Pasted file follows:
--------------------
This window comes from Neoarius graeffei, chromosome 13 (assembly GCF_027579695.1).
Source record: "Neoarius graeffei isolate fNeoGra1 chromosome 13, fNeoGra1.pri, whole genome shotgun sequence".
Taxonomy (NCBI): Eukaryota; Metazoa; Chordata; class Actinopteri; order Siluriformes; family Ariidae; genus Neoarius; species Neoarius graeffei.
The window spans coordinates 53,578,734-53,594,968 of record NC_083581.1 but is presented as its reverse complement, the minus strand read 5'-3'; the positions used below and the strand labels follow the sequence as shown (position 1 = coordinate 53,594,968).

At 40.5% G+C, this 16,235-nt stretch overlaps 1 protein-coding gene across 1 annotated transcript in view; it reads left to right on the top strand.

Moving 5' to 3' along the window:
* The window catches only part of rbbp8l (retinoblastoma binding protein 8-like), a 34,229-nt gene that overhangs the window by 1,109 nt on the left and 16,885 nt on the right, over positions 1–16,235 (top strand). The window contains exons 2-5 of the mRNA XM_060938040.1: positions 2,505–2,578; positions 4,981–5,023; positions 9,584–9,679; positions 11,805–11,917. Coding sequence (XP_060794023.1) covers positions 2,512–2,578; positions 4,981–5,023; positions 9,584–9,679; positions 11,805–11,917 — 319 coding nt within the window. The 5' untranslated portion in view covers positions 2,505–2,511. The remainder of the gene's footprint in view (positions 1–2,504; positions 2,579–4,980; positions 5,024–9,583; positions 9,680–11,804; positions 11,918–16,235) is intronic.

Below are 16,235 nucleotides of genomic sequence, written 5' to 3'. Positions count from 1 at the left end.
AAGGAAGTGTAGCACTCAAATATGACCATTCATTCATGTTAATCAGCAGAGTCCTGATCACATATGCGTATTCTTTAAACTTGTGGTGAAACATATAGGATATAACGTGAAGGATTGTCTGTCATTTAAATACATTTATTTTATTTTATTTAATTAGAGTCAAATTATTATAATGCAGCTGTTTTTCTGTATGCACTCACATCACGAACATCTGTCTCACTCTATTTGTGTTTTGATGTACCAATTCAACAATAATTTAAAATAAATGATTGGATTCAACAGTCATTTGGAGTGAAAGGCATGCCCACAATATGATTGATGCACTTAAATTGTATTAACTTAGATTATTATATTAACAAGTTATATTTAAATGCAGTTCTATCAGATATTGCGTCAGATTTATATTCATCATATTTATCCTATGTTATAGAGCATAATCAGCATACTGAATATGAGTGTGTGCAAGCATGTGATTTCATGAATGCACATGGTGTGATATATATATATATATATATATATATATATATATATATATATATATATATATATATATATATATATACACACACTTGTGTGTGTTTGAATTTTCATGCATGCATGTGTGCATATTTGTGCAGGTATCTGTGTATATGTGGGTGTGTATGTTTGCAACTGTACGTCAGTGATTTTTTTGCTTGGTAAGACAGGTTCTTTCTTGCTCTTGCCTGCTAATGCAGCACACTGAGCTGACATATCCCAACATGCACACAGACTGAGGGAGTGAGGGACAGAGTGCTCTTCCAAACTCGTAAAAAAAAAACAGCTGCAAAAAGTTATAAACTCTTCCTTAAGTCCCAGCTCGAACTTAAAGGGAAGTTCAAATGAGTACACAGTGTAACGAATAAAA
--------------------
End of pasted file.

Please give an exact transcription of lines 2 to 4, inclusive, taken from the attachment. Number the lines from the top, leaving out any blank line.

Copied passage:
Source record: "Neoarius graeffei isolate fNeoGra1 chromosome 13, fNeoGra1.pri, whole genome shotgun sequence".
Taxonomy (NCBI): Eukaryota; Metazoa; Chordata; class Actinopteri; order Siluriformes; family Ariidae; genus Neoarius; species Neoarius graeffei.
The window spans coordinates 53,578,734-53,594,968 of record NC_083581.1 but is presented as its reverse complement, the minus strand read 5'-3'; the positions used below and the strand labels follow the sequence as shown (position 1 = coordinate 53,594,968).